"Should I save or savor the world?"

If the world were merely seductive, that would be easy. If it were merely challenging, that would be no problem. But I arise in the morning torn between a desire to improve (or save) the world and a desire to enjoy (or savor) the world.

This makes it hard to plan the day.

E.B. White

Thursday, February 26, 2009

"Geneva Wilgus Follows a Higher Calling"

This is the recent article in Mid Coast Maine's The Times Record, about my project. Thank you to the TR staff!

Brunswick High grad heads to Tibet to teach 'rescued' girls

By Beth Brogan, Times Record Staff

PHIPPSBURG — Twenty-year-old Geneva Wilgus leaves March 9 for Tibet. On her first trip out of the United States, she'll travel from Phippsburg to Boston, then fly through New York and Beijing, landing in Xining, China. After acclimating to the 13,000-foot altitude, Wilgus will then travel by car 13 hours, "and go a little higher."

The journey will take the 2006 Brunswick High School graduate to the Golok Sengcham Drukmo Home for Girls in Qinghai Province, Tibet, where for three months she'll teach approximately 50 adolescent girls English and about various aspects of American culture, including dance, art, music — and baseball.

A fundraiser, contradance and silent auction to benefit the Golok Sengcham Drukmo Home for Girls in Tibet is scheduled to run from 6 p.m. to 10 p.m. Sunday at the Westcustogo Inn, 10 Princes Point Road, Yarmouth.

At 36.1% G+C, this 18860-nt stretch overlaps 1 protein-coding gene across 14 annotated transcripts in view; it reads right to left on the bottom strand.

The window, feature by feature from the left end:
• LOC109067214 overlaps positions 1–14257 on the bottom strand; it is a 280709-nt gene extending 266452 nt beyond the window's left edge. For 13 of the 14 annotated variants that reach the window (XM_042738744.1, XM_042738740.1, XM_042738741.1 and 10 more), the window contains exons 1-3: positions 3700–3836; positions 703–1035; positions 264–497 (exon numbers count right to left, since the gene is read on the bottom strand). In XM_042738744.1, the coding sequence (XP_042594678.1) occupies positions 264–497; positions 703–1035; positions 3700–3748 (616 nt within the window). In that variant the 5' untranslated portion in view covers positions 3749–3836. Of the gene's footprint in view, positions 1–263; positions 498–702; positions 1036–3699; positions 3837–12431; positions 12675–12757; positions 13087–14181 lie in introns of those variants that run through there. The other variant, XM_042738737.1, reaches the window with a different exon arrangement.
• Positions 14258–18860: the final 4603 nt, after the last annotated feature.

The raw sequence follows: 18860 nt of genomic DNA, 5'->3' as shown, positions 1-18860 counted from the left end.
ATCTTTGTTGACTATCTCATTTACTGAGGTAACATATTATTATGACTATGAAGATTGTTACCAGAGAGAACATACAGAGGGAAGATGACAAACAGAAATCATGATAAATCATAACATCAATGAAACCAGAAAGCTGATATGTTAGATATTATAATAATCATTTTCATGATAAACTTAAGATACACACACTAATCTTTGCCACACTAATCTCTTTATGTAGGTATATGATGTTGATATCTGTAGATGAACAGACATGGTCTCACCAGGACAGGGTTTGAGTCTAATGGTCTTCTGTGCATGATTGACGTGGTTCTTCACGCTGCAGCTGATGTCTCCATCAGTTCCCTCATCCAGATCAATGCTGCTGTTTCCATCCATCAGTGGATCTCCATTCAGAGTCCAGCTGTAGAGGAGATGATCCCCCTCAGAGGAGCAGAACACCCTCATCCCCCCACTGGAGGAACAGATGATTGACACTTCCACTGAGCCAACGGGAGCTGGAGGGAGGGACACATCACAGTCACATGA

"I'm responsible for teaching the girls in Tibet to play baseball," said Wilgus last week as she began preparing for her trip. While admitting she's no Terry Francona, Wilgus has already bought a book about coaching baseball, noting, "I'm an All-American girl. I guess I can teach baseball."

While a student at Brunswick High School, Wilgus participated in Rick Wilson's service learning class. She then studied political communications at Cedarville (Ohio) University for two years before "taking this year off" to perform some sort of international community service. While volunteering last fall in Wilson's class — she also the served as public forum and policy debate team coach at Brunswick High — Wilgus met Bowdoin College senior Willy Oppenheim, founder of the Omprakash Foundation, an international service agency.

Through that "linking organization," Wilgus designed a service project with the Tibetan school, which had already built a new library through funding from the Omprakash Foundation. Omprakash also granted Wilgus $1,000 toward her travel expenses.